If there’s one thing you pick up from all the chatter in the news and on the streets, there’s lots of judgment being thrown around around this issue. Christians judging gays, gays judging Christians, Americans judging Christians, etc…
So I wanted to start off this series of articles on homosexuality by doing some judging too.
And I’ll start by judging myself.
I am a heterosexual who has experienced my own share of sexual brokenness–in areas of impurity, pornography, addictions, lust, and pre-marital sexual experiences . There’s a lot of experiences that I am ashamed of and embarrassed about in my life, but I admit and confess those things to be sinful and wrong (but praise God he still loves me and transforms me!).
I share this because I believe Jesus told us to take the log out of our eyes before taking the speck out of someone else’s. And when I talk about homosexuality, because the discussion is so rife with judgment, I feel the need to consider the logs coming out of my own eye first.
When I consider my own sexual brokenness, it changes the way that I engage in this issue because I realize that I am far from perfect. As a matter of fact, as Christians, we’ve got to come to a point where we say that we have some big sexual problems as well.
Divorce rates are still at an all-time high. Adultery and affairs happen within our church walls, even among clergy. Christians teenagers engage in pre-marital sexual experiences which lead to a life a sexually compulsive behaviors. Christian parents don’t know how to engage with each other in healthy intimate ways. And many men are stuck in the bondage of internet pornography and masturbation.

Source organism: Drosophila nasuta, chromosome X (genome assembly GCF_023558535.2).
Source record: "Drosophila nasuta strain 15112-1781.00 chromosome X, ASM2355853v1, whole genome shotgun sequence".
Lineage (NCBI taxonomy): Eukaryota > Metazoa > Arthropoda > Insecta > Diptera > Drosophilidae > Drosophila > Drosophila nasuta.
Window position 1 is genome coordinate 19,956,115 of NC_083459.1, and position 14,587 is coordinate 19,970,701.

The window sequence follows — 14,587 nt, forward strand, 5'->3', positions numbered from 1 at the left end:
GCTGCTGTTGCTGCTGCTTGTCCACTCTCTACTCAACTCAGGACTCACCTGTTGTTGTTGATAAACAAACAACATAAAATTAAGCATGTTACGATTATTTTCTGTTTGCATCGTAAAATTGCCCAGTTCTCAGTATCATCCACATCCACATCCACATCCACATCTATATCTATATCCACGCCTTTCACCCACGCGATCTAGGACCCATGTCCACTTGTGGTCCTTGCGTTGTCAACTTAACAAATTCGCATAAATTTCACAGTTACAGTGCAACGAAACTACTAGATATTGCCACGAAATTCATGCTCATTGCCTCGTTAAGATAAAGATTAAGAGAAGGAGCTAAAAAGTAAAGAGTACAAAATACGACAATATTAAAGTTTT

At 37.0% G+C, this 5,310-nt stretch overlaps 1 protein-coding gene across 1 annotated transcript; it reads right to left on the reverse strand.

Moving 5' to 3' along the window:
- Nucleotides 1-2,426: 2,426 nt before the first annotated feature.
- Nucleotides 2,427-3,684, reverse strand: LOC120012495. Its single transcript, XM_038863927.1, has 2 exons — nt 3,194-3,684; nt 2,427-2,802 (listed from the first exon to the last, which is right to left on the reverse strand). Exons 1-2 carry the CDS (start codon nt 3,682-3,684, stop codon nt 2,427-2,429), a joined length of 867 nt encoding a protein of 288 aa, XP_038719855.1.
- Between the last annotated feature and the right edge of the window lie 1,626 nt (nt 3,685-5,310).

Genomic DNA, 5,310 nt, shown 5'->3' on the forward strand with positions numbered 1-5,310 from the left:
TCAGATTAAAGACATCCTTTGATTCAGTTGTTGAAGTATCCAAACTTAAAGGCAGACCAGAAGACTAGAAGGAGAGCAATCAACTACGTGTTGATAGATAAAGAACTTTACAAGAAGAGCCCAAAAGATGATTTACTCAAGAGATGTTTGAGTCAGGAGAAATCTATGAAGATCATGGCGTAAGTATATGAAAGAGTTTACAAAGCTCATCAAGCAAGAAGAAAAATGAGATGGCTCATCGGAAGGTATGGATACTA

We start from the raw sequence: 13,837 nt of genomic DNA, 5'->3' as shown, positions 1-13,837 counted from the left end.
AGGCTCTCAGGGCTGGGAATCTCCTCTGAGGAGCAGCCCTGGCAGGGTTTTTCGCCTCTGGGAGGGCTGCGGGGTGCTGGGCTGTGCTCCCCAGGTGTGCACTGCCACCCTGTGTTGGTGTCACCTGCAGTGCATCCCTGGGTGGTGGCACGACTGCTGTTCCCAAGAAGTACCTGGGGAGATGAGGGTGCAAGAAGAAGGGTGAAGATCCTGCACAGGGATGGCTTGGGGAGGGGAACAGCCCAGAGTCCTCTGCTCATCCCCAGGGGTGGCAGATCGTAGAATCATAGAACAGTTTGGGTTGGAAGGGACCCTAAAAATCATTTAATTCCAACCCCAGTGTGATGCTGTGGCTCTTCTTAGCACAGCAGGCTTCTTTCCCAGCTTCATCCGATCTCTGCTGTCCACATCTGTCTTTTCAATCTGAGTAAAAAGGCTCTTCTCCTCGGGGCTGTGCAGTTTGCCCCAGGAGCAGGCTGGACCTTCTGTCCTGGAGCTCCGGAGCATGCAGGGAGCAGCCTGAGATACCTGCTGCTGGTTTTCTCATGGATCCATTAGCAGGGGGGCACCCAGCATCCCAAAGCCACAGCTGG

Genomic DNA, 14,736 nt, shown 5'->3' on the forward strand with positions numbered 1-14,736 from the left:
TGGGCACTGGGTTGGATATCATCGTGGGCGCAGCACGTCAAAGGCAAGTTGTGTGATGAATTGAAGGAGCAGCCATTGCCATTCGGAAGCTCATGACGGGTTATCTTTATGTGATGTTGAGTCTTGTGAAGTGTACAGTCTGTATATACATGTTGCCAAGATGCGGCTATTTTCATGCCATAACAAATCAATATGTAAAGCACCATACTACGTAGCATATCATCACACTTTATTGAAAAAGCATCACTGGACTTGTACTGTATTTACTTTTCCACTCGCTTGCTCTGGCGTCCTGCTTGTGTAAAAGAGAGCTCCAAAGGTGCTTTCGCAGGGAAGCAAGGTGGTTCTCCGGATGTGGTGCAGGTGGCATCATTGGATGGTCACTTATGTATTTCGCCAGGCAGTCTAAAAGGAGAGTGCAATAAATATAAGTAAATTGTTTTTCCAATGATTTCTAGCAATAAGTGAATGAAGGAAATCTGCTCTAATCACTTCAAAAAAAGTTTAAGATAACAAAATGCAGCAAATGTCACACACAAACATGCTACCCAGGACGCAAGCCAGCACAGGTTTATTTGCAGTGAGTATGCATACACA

This is the reality of many of the people in the church. And so if we want to find someone to judge, we should no look no further than the mirror. We Christians, yes we, are a sexually broken people, in desperate need of grace.
Why do I bring this up? Two reasons:
One, because these discussions are in desperate need of humility. When one has come to grips with their own brokenness, when considering the brokenness of others, you realize that you aren’t much better. Someone had said that the evangelism is simply a beggar telling another beggar how to find bread. And at that, we are all beggars of God’s mercy, because we all fall short of his glory.
Second, because we are in desperate need of God’s transformation. Sexual brokenness is not a light subject because sexual sins are serious. And by serious, not only serious in offense, but serious in damage. Do we ever consider that people engage in homosexual behavior out of an overflow of our own sexual brokenness? Or how the American family is broken because we haven’t allowed God to transform us? We have so many broken people walking around and we need to look to the cross and to the Holy Spirit for forgiveness and transformation.
So let’s keep talking and keep being bold about our convictions in this issue. I only ask that we consider our own junk first.